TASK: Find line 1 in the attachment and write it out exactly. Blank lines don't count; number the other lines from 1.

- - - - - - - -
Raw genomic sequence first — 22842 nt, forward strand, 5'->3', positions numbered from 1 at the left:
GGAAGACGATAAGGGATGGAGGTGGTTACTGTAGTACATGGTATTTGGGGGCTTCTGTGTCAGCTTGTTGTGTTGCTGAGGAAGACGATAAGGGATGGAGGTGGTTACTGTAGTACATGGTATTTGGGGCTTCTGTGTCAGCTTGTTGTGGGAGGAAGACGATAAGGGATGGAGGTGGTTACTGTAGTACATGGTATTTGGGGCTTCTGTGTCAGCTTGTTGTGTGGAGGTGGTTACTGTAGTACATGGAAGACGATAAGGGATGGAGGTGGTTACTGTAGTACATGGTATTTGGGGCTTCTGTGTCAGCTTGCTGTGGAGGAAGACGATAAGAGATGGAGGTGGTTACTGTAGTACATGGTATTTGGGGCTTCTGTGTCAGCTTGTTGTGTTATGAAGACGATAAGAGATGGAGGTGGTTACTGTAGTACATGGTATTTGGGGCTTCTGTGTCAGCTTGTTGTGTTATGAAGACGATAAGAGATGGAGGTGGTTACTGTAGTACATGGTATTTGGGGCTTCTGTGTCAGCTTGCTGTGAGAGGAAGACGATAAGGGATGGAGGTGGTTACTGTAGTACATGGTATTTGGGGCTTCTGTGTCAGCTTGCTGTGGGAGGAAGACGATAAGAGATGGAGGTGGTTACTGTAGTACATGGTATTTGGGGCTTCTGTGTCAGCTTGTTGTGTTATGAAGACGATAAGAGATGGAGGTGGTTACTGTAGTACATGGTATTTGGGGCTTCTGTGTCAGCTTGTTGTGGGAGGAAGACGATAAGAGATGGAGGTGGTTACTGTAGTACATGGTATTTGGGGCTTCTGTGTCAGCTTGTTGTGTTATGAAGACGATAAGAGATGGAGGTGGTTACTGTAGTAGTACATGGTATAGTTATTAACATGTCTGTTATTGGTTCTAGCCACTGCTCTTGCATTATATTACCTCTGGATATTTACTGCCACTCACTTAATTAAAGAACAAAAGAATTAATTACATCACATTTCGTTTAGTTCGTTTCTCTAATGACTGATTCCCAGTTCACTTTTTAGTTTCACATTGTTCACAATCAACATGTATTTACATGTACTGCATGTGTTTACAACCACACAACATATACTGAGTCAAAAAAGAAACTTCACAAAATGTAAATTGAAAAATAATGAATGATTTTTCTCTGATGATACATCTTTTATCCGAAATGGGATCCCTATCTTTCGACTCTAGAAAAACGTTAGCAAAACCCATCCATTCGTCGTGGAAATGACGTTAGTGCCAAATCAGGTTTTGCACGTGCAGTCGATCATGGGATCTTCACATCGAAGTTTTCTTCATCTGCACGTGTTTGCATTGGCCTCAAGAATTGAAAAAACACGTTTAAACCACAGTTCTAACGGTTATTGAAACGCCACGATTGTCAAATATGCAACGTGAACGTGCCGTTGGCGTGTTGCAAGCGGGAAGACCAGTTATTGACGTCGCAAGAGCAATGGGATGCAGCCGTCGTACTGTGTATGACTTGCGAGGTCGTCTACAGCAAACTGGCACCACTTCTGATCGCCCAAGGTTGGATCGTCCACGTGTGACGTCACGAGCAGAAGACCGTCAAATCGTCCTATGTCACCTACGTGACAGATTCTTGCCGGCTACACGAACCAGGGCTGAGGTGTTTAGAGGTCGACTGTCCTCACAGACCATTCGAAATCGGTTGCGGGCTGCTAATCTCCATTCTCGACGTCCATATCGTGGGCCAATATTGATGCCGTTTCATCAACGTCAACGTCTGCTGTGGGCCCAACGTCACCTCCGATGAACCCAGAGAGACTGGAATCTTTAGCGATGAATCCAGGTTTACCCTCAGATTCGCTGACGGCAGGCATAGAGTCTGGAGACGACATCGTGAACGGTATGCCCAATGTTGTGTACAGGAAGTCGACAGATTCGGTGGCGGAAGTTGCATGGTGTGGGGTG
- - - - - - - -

Raw genomic sequence first — 22842 nt, forward strand, 5'->3', positions numbered from 1 at the left: